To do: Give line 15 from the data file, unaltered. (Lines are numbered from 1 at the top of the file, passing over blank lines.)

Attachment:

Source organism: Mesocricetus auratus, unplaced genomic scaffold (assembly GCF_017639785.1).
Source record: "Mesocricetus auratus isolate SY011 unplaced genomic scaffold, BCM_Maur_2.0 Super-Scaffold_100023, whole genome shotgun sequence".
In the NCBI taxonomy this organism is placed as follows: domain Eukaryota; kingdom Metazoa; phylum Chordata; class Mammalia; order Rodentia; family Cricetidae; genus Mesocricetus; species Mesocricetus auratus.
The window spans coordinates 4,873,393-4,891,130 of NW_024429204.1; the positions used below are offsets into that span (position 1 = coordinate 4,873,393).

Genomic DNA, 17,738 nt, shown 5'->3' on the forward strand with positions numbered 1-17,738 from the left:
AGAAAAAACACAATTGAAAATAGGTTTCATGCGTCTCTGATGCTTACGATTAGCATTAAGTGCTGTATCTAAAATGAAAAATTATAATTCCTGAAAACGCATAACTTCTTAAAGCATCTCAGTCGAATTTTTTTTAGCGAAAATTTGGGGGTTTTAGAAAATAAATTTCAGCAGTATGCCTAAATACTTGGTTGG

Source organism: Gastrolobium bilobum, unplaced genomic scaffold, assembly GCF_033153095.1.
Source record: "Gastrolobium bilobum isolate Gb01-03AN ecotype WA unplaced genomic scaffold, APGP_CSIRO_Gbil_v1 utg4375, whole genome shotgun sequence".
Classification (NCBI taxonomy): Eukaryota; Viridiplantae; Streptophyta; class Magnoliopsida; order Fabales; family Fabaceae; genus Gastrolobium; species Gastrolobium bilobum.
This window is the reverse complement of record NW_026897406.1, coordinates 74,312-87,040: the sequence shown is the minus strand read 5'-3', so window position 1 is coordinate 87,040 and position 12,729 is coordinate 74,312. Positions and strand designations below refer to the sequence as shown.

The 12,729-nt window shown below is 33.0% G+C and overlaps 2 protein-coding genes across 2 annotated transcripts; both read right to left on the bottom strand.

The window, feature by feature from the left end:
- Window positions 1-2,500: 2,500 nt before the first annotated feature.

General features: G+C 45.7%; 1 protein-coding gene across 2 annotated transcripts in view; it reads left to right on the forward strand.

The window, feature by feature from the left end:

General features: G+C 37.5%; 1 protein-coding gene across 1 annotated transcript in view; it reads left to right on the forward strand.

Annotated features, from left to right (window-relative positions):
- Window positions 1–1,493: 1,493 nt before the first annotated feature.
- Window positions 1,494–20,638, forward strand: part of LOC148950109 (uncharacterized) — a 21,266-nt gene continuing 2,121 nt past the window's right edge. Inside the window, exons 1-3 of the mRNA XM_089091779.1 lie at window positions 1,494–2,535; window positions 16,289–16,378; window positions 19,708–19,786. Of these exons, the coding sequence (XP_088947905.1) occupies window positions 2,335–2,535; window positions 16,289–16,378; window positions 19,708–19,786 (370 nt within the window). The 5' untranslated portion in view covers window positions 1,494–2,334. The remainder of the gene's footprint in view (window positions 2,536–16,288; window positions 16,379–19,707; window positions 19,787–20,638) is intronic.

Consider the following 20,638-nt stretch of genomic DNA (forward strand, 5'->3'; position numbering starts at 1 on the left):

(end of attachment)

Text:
The window, feature by feature from the left end: